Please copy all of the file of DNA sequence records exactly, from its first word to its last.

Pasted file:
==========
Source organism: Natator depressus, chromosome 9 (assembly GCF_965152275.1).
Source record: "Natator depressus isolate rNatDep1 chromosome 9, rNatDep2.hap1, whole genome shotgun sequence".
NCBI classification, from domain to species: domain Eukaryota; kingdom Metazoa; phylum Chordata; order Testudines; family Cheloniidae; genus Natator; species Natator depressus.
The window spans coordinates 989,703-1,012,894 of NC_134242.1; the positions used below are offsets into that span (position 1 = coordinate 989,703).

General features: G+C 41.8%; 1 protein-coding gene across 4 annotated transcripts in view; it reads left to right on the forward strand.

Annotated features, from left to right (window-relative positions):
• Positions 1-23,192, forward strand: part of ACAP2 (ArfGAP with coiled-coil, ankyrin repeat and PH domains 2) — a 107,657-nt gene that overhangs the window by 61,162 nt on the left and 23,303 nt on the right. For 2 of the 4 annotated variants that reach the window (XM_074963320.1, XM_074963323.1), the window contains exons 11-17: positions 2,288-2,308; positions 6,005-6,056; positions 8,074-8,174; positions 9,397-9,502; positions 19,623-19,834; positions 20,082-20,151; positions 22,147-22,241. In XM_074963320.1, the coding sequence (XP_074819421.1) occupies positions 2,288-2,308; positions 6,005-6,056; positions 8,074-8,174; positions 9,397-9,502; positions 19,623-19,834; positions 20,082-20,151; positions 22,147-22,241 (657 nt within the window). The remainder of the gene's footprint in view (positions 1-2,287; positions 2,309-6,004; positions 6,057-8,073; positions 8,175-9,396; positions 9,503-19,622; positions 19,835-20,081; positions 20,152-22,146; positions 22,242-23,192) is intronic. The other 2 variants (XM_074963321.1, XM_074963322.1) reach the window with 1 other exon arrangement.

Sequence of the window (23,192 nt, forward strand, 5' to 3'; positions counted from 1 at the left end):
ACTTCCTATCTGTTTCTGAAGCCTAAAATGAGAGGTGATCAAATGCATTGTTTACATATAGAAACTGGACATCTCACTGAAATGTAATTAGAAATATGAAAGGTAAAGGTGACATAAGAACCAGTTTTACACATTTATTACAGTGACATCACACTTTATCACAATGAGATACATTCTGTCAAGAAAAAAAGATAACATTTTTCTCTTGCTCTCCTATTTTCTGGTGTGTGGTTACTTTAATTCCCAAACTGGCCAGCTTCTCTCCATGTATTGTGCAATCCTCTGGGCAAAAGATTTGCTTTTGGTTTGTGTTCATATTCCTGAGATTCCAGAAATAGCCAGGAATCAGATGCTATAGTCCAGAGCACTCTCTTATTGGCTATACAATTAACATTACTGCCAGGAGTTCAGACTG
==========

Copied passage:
Source organism: Natator depressus, chromosome 9 (assembly GCF_965152275.1).
Source record: "Natator depressus isolate rNatDep1 chromosome 9, rNatDep2.hap1, whole genome shotgun sequence".
NCBI classification, from domain to species: domain Eukaryota; kingdom Metazoa; phylum Chordata; order Testudines; family Cheloniidae; genus Natator; species Natator depressus.
The window spans coordinates 989,703-1,012,894 of NC_134242.1; the positions used below are offsets into that span (position 1 = coordinate 989,703).

General features: G+C 41.8%; 1 protein-coding gene across 4 annotated transcripts in view; it reads left to right on the forward strand.

Annotated features, from left to right (window-relative positions):
• Positions 1-23,192, forward strand: part of ACAP2 (ArfGAP with coiled-coil, ankyrin repeat and PH domains 2) — a 107,657-nt gene that overhangs the window by 61,162 nt on the left and 23,303 nt on the right. For 2 of the 4 annotated variants that reach the window (XM_074963320.1, XM_074963323.1), the window contains exons 11-17: positions 2,288-2,308; positions 6,005-6,056; positions 8,074-8,174; positions 9,397-9,502; positions 19,623-19,834; positions 20,082-20,151; positions 22,147-22,241. In XM_074963320.1, the coding sequence (XP_074819421.1) occupies positions 2,288-2,308; positions 6,005-6,056; positions 8,074-8,174; positions 9,397-9,502; positions 19,623-19,834; positions 20,082-20,151; positions 22,147-22,241 (657 nt within the window). The remainder of the gene's footprint in view (positions 1-2,287; positions 2,309-6,004; positions 6,057-8,073; positions 8,175-9,396; positions 9,503-19,622; positions 19,835-20,081; positions 20,152-22,146; positions 22,242-23,192) is intronic. The other 2 variants (XM_074963321.1, XM_074963322.1) reach the window with 1 other exon arrangement.

Sequence of the window (23,192 nt, forward strand, 5' to 3'; positions counted from 1 at the left end):
ACTTCCTATCTGTTTCTGAAGCCTAAAATGAGAGGTGATCAAATGCATTGTTTACATATAGAAACTGGACATCTCACTGAAATGTAATTAGAAATATGAAAGGTAAAGGTGACATAAGAACCAGTTTTACACATTTATTACAGTGACATCACACTTTATCACAATGAGATACATTCTGTCAAGAAAAAAAGATAACATTTTTCTCTTGCTCTCCTATTTTCTGGTGTGTGGTTACTTTAATTCCCAAACTGGCCAGCTTCTCTCCATGTATTGTGCAATCCTCTGGGCAAAAGATTTGCTTTTGGTTTGTGTTCATATTCCTGAGATTCCAGAAATAGCCAGGAATCAGATGCTATAGTCCAGAGCACTCTCTTATTGGCTATACAATTAACATTACTGCCAGGAGTTCAGACTG